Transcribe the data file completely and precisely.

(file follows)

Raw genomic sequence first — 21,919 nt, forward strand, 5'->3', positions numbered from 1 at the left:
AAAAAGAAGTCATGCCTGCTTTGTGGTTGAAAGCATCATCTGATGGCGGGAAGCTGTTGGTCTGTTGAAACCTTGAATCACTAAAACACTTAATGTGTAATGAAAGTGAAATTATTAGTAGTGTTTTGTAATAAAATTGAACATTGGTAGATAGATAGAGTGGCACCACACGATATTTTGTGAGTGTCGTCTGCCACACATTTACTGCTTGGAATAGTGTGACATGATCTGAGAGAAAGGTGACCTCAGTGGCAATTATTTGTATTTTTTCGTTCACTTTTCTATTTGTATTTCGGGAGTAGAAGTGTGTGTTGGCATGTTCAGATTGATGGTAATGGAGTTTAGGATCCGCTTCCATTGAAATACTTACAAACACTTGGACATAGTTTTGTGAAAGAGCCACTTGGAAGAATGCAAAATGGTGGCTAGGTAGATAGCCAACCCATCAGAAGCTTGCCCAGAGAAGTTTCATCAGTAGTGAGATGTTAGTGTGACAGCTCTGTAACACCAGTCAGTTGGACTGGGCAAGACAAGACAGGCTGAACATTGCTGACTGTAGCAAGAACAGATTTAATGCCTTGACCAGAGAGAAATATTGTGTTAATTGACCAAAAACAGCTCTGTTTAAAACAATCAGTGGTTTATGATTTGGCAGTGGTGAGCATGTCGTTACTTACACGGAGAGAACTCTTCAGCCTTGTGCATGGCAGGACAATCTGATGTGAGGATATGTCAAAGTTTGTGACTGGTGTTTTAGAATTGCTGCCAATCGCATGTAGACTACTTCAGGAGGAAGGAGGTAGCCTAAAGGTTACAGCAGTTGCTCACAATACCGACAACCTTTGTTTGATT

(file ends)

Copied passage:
Raw genomic sequence first — 21,919 nt, forward strand, 5'->3', positions numbered from 1 at the left:
AAAAAGAAGTCATGCCTGCTTTGTGGTTGAAAGCATCATCTGATGGCGGGAAGCTGTTGGTCTGTTGAAACCTTGAATCACTAAAACACTTAATGTGTAATGAAAGTGAAATTATTAGTAGTGTTTTGTAATAAAATTGAACATTGGTAGATAGATAGAGTGGCACCACACGATATTTTGTGAGTGTCGTCTGCCACACATTTACTGCTTGGAATAGTGTGACATGATCTGAGAGAAAGGTGACCTCAGTGGCAATTATTTGTATTTTTTCGTTCACTTTTCTATTTGTATTTCGGGAGTAGAAGTGTGTGTTGGCATGTTCAGATTGATGGTAATGGAGTTTAGGATCCGCTTCCATTGAAATACTTACAAACACTTGGACATAGTTTTGTGAAAGAGCCACTTGGAAGAATGCAAAATGGTGGCTAGGTAGATAGCCAACCCATCAGAAGCTTGCCCAGAGAAGTTTCATCAGTAGTGAGATGTTAGTGTGACAGCTCTGTAACACCAGTCAGTTGGACTGGGCAAGACAAGACAGGCTGAACATTGCTGACTGTAGCAAGAACAGATTTAATGCCTTGACCAGAGAGAAATATTGTGTTAATTGACCAAAAACAGCTCTGTTTAAAACAATCAGTGGTTTATGATTTGGCAGTGGTGAGCATGTCGTTACTTACACGGAGAGAACTCTTCAGCCTTGTGCATGGCAGGACAATCTGATGTGAGGATATGTCAAAGTTTGTGACTGGTGTTTTAGAATTGCTGCCAATCGCATGTAGACTACTTCAGGAGGAAGGAGGTAGCCTAAAGGTTACAGCAGTTGCTCACAATACCGACAACCTTTGTTTGATT